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View synonyms for pier

pier

[ peer ]

noun

  1. a structure built on posts extending from land out over water, used as a landing place for ships, an entertainment area, a strolling place, etc.; jetty.
  2. (in a bridge or the like) a support for the ends of adjacent spans.
  3. a square pillar.
  4. a portion of wall between doors, windows, etc.
  5. a pillar or post on which a gate or door is hung.
  6. a support of masonry, steel, or the like for sustaining vertical pressure.
  7. a long passageway or corridor that extends from a central area of a building, especially one at an airport that leads to boarding gates.


pier

/ pɪə /

noun

  1. a structure with a deck that is built out over water, and used as a landing place, promenade, etc
  2. a pillar that bears heavy loads, esp one of rectangular cross section
  3. the part of a wall between two adjacent openings
  4. another name for buttress


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Other Words From

  • under·pier noun

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Word History and Origins

Origin of pier1

before 1150; Middle English pere, earlier (perhaps late Old English ) per < Anglo-Latin pera, pēra pier of a bridge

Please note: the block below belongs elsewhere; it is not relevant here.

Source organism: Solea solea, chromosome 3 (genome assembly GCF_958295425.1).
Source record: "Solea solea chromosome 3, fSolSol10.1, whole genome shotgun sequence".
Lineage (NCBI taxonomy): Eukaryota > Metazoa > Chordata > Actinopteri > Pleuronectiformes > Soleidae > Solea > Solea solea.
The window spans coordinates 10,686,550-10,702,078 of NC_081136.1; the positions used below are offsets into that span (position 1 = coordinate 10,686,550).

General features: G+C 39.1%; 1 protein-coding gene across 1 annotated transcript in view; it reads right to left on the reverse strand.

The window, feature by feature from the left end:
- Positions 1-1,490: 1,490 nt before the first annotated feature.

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Word History and Origins

Origin of pier1

C12 per, from Anglo-Latin pera pier supporting a bridge

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Example Sentences

We leaned over the fishing pier and let the silence wrap around us.

It isn’t just because the refinery relies on dredging, which is partially taxpayer funded, for sugar ships to reach its piers.

The first will be to design the international pier extending out into the Pacific Ocean.

A submariner’s true comfort zone is beneath the waves so as soon as we broke ties with the pier we navigated toward water that was deep enough for us to dive.

Along the Pacific Coast, pier fishermen regularly catch them using live bait and hooks and lift or umbrella nets.

The designer's body was recovered near Pier 59 in Chelsea in the water alongside his docked yacht.

Standing on the pier was a crowd of tearful fans, dressed in their best flapper frocks.

The river smelled faintly briny as waves brushed up against the pier.

But to do that, you would probably not put a roller coaster on the end of a pier.

Nearby, at the Beard Street Warehouses, Pier Glass was nearly washed away.

Five hundred of our fighting men are running to and fro between cliffs and sea carrying stones wherewith to improve our pier.

At the pier at "W" were several big lighters filled with wounded who were about to be towed out to Hospital ships.

Gwynne turned with a start and found that Isabel had run her launch up to a little pier.

It also authorised the construction and maintenance, as p. 150part of such railways, of any pier, quay or jetty.

The water-edge is faced with a handsome granite pier and steps, the blocks of which are bolted with copper.

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